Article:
A Dynamic, Edgy Solo Album From Violinist Barbora Kolářová
Violinist Barbora Kolářová calls obscure repertoire her “biggest passion.” There’s plenty to get passionate about on her latest album, Imp in Impulse, streaming at Bandcamp. It includes both a world premiere as well as two other partitas for solo violin which should be better known than they are.
The title track is a caprice by Pascal Le Boeuf, who’s better known for jazz than he is new classical music. The central theme is the irony of trusting one’s intuition: seemingly impulsive leaps are often informed by considerably deep faith. Kolářová tackles this mashup with aplomb, her shivery waves, mini-cadenzas and hypnotically rhythmic gestures giving way to wry evocations of turntable-scratching and eventual microtonal haze. A bit of a sad Appalachian-inflected waltz shifts to an insistent, jaggedly pulsing coda.
The centerpiece is her puckish interpretation of Jean Françaix’s 1980 Theme with 8 Variations for Solo Violin, a bracing, incisive series of short pieces equally informed by the baroque, the Romantic and afterward. Sweeping, dramatic yet often allusive melody alternates with emphatic pizzicato. marvelously ghostly harmonics and a coyly chromatic coda. Françaix is underrated. His music for organ, in particular, is purposeful, lyrical and worth seeking out.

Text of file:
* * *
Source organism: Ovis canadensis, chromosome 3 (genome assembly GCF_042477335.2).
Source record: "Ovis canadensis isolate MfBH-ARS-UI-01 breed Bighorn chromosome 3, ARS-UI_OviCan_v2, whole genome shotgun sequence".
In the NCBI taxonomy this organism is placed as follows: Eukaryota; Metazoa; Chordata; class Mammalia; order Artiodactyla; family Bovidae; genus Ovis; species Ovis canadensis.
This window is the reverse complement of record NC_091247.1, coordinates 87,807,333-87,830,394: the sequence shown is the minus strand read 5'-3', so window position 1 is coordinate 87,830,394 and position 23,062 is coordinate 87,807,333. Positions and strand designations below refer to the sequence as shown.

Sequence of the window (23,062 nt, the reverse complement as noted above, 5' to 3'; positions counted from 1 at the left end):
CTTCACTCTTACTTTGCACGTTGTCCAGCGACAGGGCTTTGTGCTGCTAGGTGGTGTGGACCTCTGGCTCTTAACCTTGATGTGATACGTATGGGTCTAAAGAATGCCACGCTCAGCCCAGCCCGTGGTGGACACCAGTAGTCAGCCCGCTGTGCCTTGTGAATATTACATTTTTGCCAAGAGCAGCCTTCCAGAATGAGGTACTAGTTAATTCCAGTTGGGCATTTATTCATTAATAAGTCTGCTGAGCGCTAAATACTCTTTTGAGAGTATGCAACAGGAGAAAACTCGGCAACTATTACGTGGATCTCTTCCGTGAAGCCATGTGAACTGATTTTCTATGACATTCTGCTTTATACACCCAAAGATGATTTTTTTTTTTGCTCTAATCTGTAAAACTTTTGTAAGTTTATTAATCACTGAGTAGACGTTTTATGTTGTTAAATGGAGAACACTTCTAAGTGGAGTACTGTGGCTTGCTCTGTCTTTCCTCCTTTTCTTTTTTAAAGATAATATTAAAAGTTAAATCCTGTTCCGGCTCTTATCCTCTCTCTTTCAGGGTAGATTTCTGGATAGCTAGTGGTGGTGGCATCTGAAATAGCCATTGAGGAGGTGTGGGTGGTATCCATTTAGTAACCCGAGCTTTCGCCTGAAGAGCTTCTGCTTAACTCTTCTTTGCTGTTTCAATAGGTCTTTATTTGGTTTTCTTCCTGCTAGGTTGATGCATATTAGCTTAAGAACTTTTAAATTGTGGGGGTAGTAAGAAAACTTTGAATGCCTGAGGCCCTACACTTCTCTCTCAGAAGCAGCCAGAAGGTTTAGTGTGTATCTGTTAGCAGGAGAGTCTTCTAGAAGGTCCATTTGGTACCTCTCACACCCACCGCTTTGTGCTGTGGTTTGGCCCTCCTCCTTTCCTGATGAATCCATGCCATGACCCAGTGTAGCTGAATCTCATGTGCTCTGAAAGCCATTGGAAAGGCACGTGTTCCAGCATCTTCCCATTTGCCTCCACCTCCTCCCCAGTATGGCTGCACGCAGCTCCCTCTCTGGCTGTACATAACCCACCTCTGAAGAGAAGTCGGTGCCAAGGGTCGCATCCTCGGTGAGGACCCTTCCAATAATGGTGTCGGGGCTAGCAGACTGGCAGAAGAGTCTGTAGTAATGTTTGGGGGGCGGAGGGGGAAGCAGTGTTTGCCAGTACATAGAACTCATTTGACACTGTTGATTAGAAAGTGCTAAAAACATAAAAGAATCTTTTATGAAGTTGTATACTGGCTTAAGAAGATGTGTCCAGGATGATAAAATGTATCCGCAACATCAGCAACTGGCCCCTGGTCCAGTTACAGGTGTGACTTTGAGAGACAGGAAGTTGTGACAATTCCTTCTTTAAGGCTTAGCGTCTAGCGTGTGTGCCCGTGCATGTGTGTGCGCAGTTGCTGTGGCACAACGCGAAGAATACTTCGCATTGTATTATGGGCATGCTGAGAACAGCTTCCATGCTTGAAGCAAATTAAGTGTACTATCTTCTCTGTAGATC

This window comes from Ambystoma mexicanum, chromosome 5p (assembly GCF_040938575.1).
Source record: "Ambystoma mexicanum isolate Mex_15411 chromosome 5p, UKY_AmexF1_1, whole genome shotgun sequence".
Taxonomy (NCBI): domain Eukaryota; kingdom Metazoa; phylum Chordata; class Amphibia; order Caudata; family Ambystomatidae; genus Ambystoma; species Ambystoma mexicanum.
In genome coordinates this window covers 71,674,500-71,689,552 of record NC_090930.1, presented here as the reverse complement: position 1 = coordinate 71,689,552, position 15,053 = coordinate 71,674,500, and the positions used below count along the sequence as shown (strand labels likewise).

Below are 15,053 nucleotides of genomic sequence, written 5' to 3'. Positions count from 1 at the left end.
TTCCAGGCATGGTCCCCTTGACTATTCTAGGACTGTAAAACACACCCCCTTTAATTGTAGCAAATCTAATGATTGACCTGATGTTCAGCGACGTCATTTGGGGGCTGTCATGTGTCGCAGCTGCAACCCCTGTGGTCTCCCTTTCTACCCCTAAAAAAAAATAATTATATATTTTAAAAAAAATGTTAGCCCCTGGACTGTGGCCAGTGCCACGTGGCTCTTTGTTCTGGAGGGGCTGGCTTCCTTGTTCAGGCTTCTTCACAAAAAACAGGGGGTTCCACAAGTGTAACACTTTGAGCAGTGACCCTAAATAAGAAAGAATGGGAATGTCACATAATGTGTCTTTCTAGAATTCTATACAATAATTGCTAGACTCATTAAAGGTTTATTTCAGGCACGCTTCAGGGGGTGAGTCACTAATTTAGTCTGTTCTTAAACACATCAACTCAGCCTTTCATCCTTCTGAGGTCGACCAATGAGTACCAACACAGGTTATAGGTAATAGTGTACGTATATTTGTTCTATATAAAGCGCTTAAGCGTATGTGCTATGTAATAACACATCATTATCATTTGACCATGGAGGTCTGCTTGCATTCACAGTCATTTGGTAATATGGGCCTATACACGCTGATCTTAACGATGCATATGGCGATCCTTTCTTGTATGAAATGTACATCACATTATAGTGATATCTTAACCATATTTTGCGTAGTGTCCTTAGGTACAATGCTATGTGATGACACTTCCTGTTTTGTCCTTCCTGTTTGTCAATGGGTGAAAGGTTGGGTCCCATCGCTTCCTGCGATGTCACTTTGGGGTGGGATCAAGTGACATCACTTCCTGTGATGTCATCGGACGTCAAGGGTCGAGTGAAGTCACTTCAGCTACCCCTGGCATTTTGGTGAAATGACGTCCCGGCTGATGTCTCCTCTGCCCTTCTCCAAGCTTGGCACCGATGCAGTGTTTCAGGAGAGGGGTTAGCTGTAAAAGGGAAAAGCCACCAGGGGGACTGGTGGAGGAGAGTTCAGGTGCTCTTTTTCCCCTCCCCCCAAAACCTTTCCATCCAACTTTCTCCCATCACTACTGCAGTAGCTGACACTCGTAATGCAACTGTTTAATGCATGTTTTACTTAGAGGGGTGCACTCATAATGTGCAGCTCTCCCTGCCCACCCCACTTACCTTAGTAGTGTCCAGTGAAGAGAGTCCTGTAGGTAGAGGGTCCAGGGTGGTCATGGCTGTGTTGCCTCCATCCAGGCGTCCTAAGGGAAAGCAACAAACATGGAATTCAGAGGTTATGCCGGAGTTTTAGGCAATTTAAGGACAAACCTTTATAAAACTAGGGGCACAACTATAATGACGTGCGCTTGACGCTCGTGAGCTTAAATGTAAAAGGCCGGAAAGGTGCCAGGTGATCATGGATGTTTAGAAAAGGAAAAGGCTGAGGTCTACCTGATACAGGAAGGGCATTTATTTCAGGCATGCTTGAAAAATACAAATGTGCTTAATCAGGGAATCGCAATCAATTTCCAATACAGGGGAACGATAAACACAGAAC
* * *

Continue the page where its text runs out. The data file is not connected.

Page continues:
The inspiration, thematicallly if hardly idiomatically, for Moravian composer Klement Slavický’s Partita for Solo Violin is Bach’s Six Sonatas and Partitas for Solo Violin. The counterpoint is more oblique, maybe because the composer leaves it up to the performer to figure out the rhythmic architecture. Kolářová leaps, sails, swoops and trills, often with shivery high harmonics and a starkly piercing tone. The plaintive second movement and utterly morose second half of the fourth are riveting. It’s a strong choice of closer.